Getting all of the underground utilities in place early was critical to the process. Because of the tight site, the vast majority of space surrounding the building would be occupied by casting slabs and braces. Both underground utilities and helical brace anchors had to be placed strategically to avoid conflicts. “Site logistics presented the biggest challenge on this project,” said Mitchell.
Due to soil conditions, it was necessary to take the foundation over 6ft below finished grade. To keep the panels from growing any taller, thereby saving casting space, a 5ft tall poured-in-place concrete stem wall extends from the top of the footing to 1ft below finished floor. A welded plate connection, similar to that used between the lower and upper panels, connects the four-story panel to the concrete stem wall.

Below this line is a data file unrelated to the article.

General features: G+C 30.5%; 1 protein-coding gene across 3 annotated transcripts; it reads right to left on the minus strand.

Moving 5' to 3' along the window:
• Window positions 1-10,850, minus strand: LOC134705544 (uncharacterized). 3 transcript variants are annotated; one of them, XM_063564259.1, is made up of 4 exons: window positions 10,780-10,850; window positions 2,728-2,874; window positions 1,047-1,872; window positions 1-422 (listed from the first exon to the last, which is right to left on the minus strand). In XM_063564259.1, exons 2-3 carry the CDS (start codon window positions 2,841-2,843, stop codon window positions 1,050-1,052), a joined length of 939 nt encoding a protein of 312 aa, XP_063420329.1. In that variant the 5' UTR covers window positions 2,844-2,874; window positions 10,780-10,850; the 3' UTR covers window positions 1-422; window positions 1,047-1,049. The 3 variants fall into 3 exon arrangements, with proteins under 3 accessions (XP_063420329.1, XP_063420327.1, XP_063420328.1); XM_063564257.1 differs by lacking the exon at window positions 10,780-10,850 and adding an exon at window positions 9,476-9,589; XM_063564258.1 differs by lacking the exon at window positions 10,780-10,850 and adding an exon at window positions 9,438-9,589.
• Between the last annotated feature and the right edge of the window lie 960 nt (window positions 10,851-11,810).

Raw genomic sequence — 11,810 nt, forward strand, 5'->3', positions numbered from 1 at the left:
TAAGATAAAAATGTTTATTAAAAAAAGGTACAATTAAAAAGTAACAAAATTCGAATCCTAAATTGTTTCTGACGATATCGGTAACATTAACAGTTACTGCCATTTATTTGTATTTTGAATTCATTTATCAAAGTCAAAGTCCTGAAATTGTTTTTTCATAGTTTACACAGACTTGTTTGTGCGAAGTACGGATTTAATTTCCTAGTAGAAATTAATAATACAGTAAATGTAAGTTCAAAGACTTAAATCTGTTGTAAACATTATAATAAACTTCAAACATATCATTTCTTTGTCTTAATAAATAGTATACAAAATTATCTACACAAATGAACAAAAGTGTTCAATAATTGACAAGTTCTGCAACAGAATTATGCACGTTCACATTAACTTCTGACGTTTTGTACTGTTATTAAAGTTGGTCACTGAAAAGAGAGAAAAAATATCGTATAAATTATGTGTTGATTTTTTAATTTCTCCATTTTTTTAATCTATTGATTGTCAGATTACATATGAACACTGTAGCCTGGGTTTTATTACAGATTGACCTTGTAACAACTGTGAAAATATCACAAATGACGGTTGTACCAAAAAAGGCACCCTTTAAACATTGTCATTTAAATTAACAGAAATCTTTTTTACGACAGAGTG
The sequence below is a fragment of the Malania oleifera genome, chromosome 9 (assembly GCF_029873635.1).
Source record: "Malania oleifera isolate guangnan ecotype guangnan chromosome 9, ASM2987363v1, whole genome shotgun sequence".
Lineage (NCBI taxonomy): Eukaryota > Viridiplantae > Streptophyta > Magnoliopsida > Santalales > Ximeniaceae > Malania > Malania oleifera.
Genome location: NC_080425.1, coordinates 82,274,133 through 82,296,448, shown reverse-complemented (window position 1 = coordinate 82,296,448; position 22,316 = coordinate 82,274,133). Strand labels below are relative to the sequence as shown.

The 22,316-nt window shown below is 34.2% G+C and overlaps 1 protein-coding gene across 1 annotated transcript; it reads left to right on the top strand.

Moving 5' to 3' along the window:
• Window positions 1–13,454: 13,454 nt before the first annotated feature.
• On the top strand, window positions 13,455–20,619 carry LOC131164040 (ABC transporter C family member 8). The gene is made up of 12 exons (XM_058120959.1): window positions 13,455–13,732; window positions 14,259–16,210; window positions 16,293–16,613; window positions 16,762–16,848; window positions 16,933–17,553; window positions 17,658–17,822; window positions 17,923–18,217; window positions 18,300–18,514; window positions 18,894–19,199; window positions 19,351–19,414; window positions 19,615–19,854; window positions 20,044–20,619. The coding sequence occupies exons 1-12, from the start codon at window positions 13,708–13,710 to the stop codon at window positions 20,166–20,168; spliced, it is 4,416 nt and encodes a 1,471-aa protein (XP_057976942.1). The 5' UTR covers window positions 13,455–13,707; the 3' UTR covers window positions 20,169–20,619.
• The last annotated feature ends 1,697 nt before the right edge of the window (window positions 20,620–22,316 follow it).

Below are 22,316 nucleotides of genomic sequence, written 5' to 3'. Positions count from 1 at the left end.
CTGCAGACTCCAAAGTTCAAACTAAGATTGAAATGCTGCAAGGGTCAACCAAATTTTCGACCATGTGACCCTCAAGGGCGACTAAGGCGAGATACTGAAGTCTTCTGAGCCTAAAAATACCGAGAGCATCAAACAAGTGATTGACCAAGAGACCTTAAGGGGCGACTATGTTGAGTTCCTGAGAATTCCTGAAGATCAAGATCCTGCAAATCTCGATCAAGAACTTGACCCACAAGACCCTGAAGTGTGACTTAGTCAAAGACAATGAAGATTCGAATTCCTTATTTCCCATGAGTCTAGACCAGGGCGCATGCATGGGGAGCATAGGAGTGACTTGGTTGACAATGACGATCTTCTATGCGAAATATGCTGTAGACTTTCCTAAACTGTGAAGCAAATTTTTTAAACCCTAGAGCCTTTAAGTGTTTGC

“We approached the project like a highrise,” said Mitchell. The project was divided in two along its long (east/west) axis for the purposes of construction sequencing. As soon as possible, concrete was placed for the south half of floors 2-5. This allowed for the removal of the braces along the south of the building, which relieved site congestion.
At that point, crews were able to begin framing and worked to rough-in the vast majority of the mechanical, electrical and plumbing on the south side while work on the steel wrapped up on the north side of the structure. “We had plumbing rough-in complete up to level five before we started lifting the upper panels,” said Mitchell. The internal steel structure for floors 5 and 6 were also in place before the upper panels were lifted into place.